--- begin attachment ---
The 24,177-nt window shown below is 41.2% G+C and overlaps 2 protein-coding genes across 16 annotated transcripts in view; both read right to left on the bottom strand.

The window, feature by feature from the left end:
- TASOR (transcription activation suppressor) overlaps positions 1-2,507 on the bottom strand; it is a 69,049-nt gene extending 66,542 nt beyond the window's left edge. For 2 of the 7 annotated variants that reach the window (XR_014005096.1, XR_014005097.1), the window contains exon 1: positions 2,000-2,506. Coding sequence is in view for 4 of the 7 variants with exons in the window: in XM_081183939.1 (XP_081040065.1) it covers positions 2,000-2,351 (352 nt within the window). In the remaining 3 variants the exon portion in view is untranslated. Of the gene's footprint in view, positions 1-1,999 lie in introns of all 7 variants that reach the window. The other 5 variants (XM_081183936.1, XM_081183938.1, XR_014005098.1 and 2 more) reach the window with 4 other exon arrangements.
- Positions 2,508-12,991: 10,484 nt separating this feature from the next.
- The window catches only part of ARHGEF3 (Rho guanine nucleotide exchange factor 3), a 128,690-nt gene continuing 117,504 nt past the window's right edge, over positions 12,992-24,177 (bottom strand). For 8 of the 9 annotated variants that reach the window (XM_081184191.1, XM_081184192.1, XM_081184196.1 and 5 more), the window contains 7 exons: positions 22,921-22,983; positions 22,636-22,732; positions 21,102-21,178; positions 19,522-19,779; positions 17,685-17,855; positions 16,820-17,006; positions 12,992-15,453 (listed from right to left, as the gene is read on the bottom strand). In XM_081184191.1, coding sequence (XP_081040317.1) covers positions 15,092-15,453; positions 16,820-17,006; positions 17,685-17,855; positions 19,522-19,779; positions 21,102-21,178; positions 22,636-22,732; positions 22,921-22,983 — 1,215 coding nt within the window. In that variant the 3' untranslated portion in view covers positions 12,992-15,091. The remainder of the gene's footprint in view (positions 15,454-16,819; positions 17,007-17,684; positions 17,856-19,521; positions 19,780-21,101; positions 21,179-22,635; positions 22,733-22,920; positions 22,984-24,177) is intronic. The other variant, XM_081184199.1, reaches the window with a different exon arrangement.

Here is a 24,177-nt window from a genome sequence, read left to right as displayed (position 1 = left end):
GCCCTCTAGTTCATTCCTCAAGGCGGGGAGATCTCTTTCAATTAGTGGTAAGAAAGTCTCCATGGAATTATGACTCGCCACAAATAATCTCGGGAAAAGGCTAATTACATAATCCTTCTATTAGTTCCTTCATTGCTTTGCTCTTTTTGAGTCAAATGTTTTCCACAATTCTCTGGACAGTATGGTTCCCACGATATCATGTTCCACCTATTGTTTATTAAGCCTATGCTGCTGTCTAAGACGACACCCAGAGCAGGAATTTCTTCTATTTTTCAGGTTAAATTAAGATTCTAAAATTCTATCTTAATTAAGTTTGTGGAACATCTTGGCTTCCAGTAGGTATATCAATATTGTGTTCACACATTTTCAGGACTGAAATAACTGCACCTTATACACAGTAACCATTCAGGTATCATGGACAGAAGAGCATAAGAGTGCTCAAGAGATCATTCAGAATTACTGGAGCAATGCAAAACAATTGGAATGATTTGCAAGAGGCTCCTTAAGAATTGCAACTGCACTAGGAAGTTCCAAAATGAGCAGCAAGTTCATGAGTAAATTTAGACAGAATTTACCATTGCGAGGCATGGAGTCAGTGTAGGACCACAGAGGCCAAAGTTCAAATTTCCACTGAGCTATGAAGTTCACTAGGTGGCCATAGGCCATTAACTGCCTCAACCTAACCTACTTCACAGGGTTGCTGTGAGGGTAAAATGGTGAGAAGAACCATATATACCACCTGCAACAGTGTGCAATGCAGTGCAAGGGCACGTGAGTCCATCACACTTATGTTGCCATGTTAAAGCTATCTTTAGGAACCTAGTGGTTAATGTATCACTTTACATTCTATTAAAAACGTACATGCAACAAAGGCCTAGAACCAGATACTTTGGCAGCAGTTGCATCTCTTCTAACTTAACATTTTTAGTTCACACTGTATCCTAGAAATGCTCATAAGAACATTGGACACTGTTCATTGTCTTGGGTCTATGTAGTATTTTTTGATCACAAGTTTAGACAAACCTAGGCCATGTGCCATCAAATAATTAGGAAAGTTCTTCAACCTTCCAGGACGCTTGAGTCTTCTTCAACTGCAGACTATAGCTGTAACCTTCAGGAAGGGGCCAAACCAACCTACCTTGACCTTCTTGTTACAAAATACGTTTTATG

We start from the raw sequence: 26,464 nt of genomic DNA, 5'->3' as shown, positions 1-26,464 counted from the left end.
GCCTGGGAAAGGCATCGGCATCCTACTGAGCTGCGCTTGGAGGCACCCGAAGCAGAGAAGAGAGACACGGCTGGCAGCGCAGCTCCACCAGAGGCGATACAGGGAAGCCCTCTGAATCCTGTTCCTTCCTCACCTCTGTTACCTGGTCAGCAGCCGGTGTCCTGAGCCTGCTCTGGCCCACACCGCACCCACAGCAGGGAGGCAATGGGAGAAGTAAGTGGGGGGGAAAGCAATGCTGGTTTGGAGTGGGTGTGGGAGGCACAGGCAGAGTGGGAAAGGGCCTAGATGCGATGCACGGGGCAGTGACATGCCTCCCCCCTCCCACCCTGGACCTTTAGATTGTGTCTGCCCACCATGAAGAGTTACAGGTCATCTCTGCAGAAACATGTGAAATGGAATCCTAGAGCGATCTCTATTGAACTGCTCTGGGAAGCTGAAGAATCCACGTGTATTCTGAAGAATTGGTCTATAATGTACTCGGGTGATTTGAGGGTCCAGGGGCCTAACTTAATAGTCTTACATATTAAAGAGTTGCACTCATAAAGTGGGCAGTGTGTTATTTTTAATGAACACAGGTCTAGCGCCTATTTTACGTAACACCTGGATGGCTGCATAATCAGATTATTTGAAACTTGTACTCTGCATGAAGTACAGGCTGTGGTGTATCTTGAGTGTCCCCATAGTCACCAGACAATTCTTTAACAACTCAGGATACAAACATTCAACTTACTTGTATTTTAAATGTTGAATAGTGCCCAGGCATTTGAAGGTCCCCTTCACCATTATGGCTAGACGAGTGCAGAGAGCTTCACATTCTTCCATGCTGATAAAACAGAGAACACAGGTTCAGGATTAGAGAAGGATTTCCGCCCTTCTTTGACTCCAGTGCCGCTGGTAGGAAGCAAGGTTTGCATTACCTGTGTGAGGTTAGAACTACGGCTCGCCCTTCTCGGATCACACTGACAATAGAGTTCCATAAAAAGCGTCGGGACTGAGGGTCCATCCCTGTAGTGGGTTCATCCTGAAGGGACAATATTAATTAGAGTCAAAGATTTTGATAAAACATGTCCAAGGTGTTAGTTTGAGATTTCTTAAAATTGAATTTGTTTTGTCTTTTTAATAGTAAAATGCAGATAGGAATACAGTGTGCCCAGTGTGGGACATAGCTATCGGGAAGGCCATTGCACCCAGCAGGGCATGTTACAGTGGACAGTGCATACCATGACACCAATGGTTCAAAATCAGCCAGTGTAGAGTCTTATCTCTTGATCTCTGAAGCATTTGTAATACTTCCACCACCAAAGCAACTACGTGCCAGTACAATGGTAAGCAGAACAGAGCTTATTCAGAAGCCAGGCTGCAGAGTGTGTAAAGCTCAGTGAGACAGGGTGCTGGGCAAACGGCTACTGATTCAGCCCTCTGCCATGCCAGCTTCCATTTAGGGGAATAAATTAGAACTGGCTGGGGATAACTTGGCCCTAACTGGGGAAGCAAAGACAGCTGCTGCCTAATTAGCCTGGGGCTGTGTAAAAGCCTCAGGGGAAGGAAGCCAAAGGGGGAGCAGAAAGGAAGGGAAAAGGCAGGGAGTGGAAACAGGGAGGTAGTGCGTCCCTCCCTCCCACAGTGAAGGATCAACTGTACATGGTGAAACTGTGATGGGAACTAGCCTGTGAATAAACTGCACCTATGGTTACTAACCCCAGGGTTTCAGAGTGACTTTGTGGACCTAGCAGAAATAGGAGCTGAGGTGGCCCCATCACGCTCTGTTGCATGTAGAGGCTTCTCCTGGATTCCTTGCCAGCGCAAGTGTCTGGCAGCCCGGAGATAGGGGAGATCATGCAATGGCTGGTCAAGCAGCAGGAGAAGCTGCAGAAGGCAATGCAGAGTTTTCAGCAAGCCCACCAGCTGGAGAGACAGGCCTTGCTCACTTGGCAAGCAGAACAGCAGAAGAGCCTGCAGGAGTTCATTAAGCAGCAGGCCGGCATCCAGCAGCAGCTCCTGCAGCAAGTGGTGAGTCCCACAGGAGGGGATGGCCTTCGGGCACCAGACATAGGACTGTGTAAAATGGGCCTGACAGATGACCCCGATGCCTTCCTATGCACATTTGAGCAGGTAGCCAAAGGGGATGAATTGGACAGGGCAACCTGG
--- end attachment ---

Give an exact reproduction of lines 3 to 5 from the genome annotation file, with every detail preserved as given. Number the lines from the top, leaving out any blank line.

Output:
- TASOR (transcription activation suppressor) overlaps positions 1-2,507 on the bottom strand; it is a 69,049-nt gene extending 66,542 nt beyond the window's left edge. For 2 of the 7 annotated variants that reach the window (XR_014005096.1, XR_014005097.1), the window contains exon 1: positions 2,000-2,506. Coding sequence is in view for 4 of the 7 variants with exons in the window: in XM_081183939.1 (XP_081040065.1) it covers positions 2,000-2,351 (352 nt within the window). In the remaining 3 variants the exon portion in view is untranslated. Of the gene's footprint in view, positions 1-1,999 lie in introns of all 7 variants that reach the window. The other 5 variants (XM_081183936.1, XM_081183938.1, XR_014005098.1 and 2 more) reach the window with 4 other exon arrangements.
- Positions 2,508-12,991: 10,484 nt separating this feature from the next.
- The window catches only part of ARHGEF3 (Rho guanine nucleotide exchange factor 3), a 128,690-nt gene continuing 117,504 nt past the window's right edge, over positions 12,992-24,177 (bottom strand). For 8 of the 9 annotated variants that reach the window (XM_081184191.1, XM_081184192.1, XM_081184196.1 and 5 more), the window contains 7 exons: positions 22,921-22,983; positions 22,636-22,732; positions 21,102-21,178; positions 19,522-19,779; positions 17,685-17,855; positions 16,820-17,006; positions 12,992-15,453 (listed from right to left, as the gene is read on the bottom strand). In XM_081184191.1, coding sequence (XP_081040317.1) covers positions 15,092-15,453; positions 16,820-17,006; positions 17,685-17,855; positions 19,522-19,779; positions 21,102-21,178; positions 22,636-22,732; positions 22,921-22,983 — 1,215 coding nt within the window. In that variant the 3' untranslated portion in view covers positions 12,992-15,091. The remainder of the gene's footprint in view (positions 15,454-16,819; positions 17,007-17,684; positions 17,856-19,521; positions 19,780-21,101; positions 21,179-22,635; positions 22,733-22,920; positions 22,984-24,177) is intronic. The other variant, XM_081184199.1, reaches the window with a different exon arrangement.